By being here, are we giving indirect support to a regime that we shouldn’t?
So we players and the football federation took a long, hard look in the mirror and decided not to have any more camps in Qatar. But I still felt uncomfortable. Clearly there was something important going on. And, just as clearly, I had not spent enough time thinking about it.
So to learn more, I got in touch with FIFPRO, the organisation that represents more than 65,000 professional footballers worldwide. They have been fantastic. They have given me a lot of information about Qatari laws, recent reforms and what life is actually like for the workers in the country. They have also helped me understand what actually hides behind the global headlines. You hear about unpaid wages, abusive employment relationships and a disregard by many employers for the reforms that have been passed.
About two weeks ago, Amnesty International reported that Qatar had failed to properly investigate the deaths of thousands of migrant workers over the last decade, and that its inaction ruled out financial compensation for their families. In February, The Guardian reported that more than 6,500 workers have died in Qatar since the World Cup was awarded in December 2010 — and those were workers from just five countries: India, Pakistan, Nepal, Bangladesh and Sri Lanka. Apparently a significant number of them were there because of the World Cup. How can you read that and still feel indifferent?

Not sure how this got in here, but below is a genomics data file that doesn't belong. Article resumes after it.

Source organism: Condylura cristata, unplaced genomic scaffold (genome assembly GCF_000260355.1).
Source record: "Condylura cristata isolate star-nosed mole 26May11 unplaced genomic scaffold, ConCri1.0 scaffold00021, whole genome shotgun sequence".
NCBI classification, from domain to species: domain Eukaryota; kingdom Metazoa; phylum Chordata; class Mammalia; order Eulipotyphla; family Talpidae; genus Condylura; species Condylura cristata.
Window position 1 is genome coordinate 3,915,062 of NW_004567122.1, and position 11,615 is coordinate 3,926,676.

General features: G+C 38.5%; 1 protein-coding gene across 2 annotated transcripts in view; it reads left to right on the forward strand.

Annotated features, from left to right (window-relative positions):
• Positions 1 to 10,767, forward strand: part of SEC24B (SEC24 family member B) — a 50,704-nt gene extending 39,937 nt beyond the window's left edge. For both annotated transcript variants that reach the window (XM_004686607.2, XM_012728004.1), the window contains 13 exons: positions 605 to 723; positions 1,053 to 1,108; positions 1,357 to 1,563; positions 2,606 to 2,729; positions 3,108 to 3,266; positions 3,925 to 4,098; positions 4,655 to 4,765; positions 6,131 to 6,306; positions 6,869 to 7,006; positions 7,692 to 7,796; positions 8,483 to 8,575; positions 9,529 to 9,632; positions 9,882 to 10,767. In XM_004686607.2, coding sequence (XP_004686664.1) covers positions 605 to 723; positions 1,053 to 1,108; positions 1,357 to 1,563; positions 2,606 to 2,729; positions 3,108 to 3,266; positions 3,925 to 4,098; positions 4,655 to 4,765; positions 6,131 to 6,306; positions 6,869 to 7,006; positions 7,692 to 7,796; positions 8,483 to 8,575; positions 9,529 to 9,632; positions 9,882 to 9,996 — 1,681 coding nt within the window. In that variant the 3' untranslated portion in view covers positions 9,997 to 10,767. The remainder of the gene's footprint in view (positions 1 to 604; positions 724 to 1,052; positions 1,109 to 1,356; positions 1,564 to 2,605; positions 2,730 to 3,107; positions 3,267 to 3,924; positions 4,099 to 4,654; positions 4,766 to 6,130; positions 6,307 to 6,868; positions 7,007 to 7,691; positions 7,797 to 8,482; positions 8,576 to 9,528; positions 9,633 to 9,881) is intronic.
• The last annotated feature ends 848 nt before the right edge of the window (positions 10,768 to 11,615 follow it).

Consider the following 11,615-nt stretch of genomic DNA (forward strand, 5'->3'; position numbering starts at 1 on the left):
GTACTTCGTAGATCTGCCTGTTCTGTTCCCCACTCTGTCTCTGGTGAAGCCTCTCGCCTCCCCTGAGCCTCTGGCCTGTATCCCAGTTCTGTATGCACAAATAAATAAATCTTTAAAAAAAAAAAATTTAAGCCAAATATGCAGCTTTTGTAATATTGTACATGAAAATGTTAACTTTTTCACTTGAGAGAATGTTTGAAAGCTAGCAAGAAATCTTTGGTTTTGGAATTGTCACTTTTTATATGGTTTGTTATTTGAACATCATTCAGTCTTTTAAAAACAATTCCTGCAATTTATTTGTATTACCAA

In August, FIFPRO put me in direct touch with some workers in Qatar through a digital meeting. That talk really opened my eyes. Qatar has said that it has improved its labour laws. You read that and go, Oh, great! But in that meeting, it became clear that these laws are not being implemented very well. What the workers want right now is that these laws be fully implemented, with a guarantee that this will continue beyond 2022.
I had one conversation with a woman that really got to my heart. She was very passionate about helping her fellow workers, but she was also disappointed and angry. She told me about having to work 16 hours a day without any days off. She also said that if a female worker had a complaint, the police would always take the employer’s side. We’re talking about stuff like rape allegations here. These were grave allegations, and yet these women were not even being listened to.